4 Radius neighbor : ULNA

The radius and ulna are bones in the forearm. If you hold the palm of your hand up in front of you, the radius is the bone on the “thumb-side” of the arm, and the ulna is the bone on the “pinkie-side”.

5 Dental suffix with Water : -PIK

Waterpik is a brand of oral irrigator, a device that uses a stream of water to remove food debris and dental plaque from the teeth. There are claims made that water irrigators are more effective than dental floss.

6 Mexico’s national flower : DAHLIA

The dahlia is a flowering plant native to Mexico and Central America. It was named the national flower of Mexico relatively recently, in 1963. The plant was given the name dahlia in 1791, in honor of Swedish botanist Anders Dahl.

8 Sports replay reviewer : REF

Back in the early 17th century, a referee was someone who examined patent applications. We started using the same term for a person presiding over a sporting event in the 1820s. “Referee” is derivative of the verb “to refer”, and literally describes someone who has the authority to make a decision by “referring to” a book, archive etc.

11 The lord in “O, beware, my lord, of jealousy!” : OTHELLO

Iago says the following words about jealousy and envy to Othello in William Shakespeare’s play:

O, beware, my lord, of jealousy;
It is the green-eyed monster which doth mock
The meat it feeds on; that cuckold lives in bliss
Who, certain of his fate, loves not his wronger;
But, O, what damned minutes tells he o’er
Who dotes, yet doubts, suspects, yet strongly loves!

12 Irish accents : BROGUES

It’s possible that the use of the term “brogue”, meaning “Celtic or Irish accent”, is related to the use of “brogue” to mean “stout, heavy show”. According to one source, the footwear was “characteristic of the wilder Irish”. I suppose that the accent of the “wilder Irish” came to be known as a “brogue” as a result.

18 Highlander : SCOT

The Scottish Highlands are that part of the country not classified as the Lowlands(!). The Highlands make up the north and west of Scotland.

24 “Gotham” actress __ Pinkett Smith : JADA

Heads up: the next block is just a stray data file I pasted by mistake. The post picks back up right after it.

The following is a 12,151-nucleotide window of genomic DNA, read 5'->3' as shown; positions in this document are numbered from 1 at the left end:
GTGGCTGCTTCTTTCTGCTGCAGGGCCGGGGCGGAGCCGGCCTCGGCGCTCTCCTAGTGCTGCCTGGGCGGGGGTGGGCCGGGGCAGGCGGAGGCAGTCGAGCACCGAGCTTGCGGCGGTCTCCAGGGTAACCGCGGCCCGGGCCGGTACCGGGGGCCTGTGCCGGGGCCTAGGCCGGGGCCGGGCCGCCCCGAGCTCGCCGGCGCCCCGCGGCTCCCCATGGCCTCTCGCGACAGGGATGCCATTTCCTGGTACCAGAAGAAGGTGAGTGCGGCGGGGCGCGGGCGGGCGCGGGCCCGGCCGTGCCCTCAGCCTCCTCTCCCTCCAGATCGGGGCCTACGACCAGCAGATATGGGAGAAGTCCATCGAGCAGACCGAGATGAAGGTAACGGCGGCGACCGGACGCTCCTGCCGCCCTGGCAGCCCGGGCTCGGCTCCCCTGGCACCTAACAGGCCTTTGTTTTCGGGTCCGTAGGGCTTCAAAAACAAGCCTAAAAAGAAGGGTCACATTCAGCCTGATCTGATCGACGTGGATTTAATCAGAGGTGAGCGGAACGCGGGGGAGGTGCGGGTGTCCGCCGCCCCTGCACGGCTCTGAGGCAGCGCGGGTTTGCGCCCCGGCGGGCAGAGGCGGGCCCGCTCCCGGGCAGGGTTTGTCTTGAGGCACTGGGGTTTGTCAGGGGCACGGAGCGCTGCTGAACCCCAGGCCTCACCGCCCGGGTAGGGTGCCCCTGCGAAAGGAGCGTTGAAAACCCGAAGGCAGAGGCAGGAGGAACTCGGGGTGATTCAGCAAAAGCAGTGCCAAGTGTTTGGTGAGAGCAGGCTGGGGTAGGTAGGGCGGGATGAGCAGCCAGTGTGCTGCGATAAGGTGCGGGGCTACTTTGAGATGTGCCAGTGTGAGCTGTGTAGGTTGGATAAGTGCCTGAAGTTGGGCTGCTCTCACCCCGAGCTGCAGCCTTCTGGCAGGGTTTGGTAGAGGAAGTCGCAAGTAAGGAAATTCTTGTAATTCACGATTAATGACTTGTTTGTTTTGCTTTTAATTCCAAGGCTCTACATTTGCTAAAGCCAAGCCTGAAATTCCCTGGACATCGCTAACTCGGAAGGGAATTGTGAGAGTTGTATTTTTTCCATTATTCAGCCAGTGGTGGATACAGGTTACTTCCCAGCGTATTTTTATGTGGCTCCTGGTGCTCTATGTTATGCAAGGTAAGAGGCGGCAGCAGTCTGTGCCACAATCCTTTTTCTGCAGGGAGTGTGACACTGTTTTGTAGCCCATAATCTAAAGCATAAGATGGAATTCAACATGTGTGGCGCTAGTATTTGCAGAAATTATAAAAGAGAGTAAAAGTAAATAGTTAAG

Jada Pinkett Smith is an actress from Baltimore, Maryland. Pinkett Smith’s most famous role is the human rebel Niobe in “The Matrix” series of movies. Back in 1990, she auditioned for the TV show “The Fresh Prince of Bel-Air”, to play the girlfriend of the character played by Will Smith. She didn’t get the role but did get Will Smith, as the couple were married in 1997.

“Gotham” is a television series that features characters from the DC Comics Batman universe. The series serves as a kind of prequel to the Batman stories. It relates the early career of future Commission Gordon, as well as outlining the origins of villains like the Penguin, the Riddler, Catwoman, Mr. Freeze and the Joker.

25 Supermodel Banks : TYRA

Tyra Banks is a tremendously successful model and businesswoman. Banks created and hosted the hit show “America’s Next Top Model “, and also had her own talk show. She was also the first African American woman to make the cover of the “Sports Illustrated” swimsuit issue. Banks took over as host of “America’s Got Talent” in 2017.

26 Access illegally, as a computer : HACK

A computer hacker is a computer expert, and in particular one who uses that expertise to solve problems with hardware and software. So, the original use of the term “hacking” was very positive. Since the 1980s, the term “hacker” is more commonly used for an expert in subverting computer security.

28 Swabbing site : DECK

“Swabbie” (also “swabby, swab, swabber”) is a slang term for a sailor that we’ve been using since the late 1700s. A “swab” was originally a member of the crew assigned to the swabbing (mopping) of the ship’s decks.

35 Cambodian currency : RIEL

Rial is the name of the currency of Cambodia (as well as Yemen, Iran, Oman and Tunisia). Generally, there are 1,000 baisa in a rial.

36 Vaping product, briefly : E-CIG